What should we do to save postwar modern architecture, which is now in danger? We report on the symposium sponsored jointly by Casa BRUTUS and Bottega Veneta.
Japan’s modern architecture is in danger of disappearing. Casa BRUTUS invited three professionals deeply concerned about preserving this architecture – Fumihiko Maki, Toshiko Mori, and Hiroshi Matsukuma – to appear on stage for a symposium during the “Japan’s Architects” exhibition being held at the 21st Century Museum of Contemporary Art in Kanazawa.
The symposium began with a video message from Tomas Maier. Then Fumihiko Maki spoke about his sixty-year career, introducing some of his methods. One example among his own works that he “replayed” was the Nagoya University Toyoda Auditorium (1960), for which he reduced unsheathed concrete surfaces and increased the thickness of high-flow concrete to enhance the building’s weather resistance. Another example he recalled was the Okinawa Aquarium (1975) for which he made a small pavilion that used the same arcade as a demolished building, preserving its memory.
“You can still make use of a building if you take care of it, even if it is fifty or one hundred years old,” he said. “A building is a kind of memory device of its age, so we should consider urban culture in a long time frame.”
Toshiko Mori primarily introduced examples from the United States, such as the Frank Lloyd Wright house whose visitor center was built with funds raised by local residents, and the purchase, renovation and preservation of architect Paul Rudolph’s house. Still another example was the “Glass House” in Paris designed by Pierre Chareau. An American fan of the house bought it and renovated it while preserving its original atmosphere. "A communal building like the Hotel Okura Tokyo is full of people's fond memories," she said. "Tearing it down is barbarous."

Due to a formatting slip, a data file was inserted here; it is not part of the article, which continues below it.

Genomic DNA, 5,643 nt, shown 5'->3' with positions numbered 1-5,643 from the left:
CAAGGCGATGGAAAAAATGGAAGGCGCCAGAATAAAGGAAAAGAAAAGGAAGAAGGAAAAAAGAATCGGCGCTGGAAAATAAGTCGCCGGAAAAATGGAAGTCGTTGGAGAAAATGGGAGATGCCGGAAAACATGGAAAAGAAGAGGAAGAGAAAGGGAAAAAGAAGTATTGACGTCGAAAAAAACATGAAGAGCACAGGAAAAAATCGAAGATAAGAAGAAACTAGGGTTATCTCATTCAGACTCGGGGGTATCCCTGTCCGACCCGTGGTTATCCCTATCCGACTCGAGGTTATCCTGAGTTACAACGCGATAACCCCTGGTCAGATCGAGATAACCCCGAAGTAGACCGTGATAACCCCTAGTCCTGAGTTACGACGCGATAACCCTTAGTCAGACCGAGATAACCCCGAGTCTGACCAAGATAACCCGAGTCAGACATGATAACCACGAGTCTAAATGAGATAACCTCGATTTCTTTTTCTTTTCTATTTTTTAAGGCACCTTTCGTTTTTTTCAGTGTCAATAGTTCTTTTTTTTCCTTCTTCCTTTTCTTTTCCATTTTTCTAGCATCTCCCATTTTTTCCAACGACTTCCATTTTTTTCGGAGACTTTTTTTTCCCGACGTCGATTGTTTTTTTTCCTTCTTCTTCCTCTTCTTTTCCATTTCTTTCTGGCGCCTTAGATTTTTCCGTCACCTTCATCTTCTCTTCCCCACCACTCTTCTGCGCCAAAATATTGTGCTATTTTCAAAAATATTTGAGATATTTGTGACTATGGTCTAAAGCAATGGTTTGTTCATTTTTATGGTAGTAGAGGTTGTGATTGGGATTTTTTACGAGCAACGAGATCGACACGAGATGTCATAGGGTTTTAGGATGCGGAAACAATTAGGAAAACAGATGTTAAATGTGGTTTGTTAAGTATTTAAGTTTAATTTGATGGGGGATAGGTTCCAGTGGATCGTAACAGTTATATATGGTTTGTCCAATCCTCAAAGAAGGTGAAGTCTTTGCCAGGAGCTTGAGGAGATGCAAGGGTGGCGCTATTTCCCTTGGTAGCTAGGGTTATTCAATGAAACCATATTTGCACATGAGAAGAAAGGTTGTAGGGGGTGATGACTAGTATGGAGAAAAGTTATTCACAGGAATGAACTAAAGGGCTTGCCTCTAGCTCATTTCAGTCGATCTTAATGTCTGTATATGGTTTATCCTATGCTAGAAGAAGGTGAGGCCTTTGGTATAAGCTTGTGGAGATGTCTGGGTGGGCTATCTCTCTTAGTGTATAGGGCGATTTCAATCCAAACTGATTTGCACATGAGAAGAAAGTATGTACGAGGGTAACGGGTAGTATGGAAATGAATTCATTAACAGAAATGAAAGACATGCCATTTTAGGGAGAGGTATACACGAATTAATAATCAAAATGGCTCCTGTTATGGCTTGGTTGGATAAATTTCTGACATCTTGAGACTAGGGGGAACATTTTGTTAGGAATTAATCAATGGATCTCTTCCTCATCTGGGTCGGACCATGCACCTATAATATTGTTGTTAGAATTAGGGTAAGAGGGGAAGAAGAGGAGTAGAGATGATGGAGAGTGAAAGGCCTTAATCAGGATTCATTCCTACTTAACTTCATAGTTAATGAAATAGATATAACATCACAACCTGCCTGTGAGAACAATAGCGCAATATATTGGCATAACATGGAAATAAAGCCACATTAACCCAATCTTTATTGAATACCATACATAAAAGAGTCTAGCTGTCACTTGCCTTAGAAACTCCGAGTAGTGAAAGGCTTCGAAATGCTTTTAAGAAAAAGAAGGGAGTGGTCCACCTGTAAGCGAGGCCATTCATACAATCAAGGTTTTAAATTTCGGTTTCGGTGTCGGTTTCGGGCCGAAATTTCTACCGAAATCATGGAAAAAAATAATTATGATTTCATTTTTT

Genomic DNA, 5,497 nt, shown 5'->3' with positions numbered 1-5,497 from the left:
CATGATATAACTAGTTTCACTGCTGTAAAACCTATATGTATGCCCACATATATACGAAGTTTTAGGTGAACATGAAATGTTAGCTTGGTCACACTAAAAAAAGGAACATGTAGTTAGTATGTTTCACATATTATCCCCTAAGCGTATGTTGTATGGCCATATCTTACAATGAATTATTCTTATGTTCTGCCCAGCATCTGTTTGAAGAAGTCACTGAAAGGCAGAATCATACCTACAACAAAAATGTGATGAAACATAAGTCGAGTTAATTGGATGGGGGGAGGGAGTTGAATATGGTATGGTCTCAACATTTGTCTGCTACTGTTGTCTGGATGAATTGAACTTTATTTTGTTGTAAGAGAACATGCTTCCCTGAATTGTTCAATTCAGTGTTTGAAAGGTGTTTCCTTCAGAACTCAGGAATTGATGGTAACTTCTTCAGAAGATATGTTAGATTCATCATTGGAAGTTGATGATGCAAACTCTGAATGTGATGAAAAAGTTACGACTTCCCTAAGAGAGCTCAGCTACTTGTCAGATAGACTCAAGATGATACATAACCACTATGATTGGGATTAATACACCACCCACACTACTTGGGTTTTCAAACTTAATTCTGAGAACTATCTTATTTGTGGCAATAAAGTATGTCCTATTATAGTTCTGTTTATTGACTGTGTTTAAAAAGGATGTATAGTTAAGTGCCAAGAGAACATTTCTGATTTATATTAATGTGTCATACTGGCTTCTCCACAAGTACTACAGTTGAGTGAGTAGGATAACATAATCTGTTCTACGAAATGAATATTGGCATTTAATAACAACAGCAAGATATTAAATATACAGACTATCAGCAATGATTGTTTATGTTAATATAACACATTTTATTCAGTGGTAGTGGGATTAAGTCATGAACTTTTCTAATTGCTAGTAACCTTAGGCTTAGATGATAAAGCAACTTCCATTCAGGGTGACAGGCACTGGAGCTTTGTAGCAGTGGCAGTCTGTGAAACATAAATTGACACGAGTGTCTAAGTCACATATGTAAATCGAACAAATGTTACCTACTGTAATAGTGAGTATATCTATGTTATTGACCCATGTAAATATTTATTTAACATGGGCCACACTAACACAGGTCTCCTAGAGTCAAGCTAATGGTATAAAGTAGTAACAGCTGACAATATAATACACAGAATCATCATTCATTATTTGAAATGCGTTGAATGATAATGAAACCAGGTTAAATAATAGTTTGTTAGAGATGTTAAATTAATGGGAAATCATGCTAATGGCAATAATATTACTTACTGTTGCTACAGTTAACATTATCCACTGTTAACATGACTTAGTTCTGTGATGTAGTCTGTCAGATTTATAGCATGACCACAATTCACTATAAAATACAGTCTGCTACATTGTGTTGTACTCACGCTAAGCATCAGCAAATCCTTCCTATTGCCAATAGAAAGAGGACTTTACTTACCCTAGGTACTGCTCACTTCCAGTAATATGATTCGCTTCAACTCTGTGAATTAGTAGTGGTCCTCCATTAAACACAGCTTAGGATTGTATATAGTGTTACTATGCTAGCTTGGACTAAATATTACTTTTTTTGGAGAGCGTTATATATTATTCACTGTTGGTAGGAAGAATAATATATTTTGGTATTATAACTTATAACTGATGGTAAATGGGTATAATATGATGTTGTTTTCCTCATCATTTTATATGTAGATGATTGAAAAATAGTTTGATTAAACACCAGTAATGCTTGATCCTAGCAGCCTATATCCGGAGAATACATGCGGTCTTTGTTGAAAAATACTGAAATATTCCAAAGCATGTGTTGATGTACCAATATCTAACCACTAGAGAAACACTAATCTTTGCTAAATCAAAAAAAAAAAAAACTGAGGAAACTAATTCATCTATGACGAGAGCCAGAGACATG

Hiroshi Matsukuma, representative of DOCOMOMO Japan, talked about the history of postwar Japanese architecture, stressing the importance of modern architecture from the 1950s. He presented the example of Junzo Sakakura's Museum of Modern Art, Kamakura (1951) in Kanagawa Prefecture, which represents an example of a “palace of art” transforming into an art museum open to people in the community. Also, there was a plan to rebuild Masatsune Matsumura's Hizuchi Elementary School (1956-58) but due to the passion of graduates, it was strengthened against earthquakes.
Finally the three panelists made closing statements. Maki spoke about how, “we are losing modernist buildings connected to people's lives – we need to sound the alarm.” Mori said that, "the job of architect is to link the past and the future, but ordinary citizens should also become involved.” Matsukuma said, "By knowing about architecture you can preserve buildings and expand your world."
Architect. Born in 1928. In 1965 he founded Maki and Associates. Among his principal works are Daikanyama Hillside Terrace and New York World Trade Center Tower 4. Prizes include the Pritzker Architecture Prize and the AIA Gold Medal.
Architect. Founded Toshiko Mori Architects in New York. In 2012 she contributed “Dialogue in Details” to the Venice Biennale. She was also involved in designing Tomas Maier’s Maine retreat. Among her prizes is the Academy Award in Architecture from the American Academy of Arts and Letters.
Born in 1957. His specialty is the history of modern architecture. He is the representative of DOCOMOMO Japan, which records and studies buildings and the environment of the Modern Movement, while working for their preservation. In addition to writing books such as “Remembering Modern Architecture”, he curates architectural exhibitions.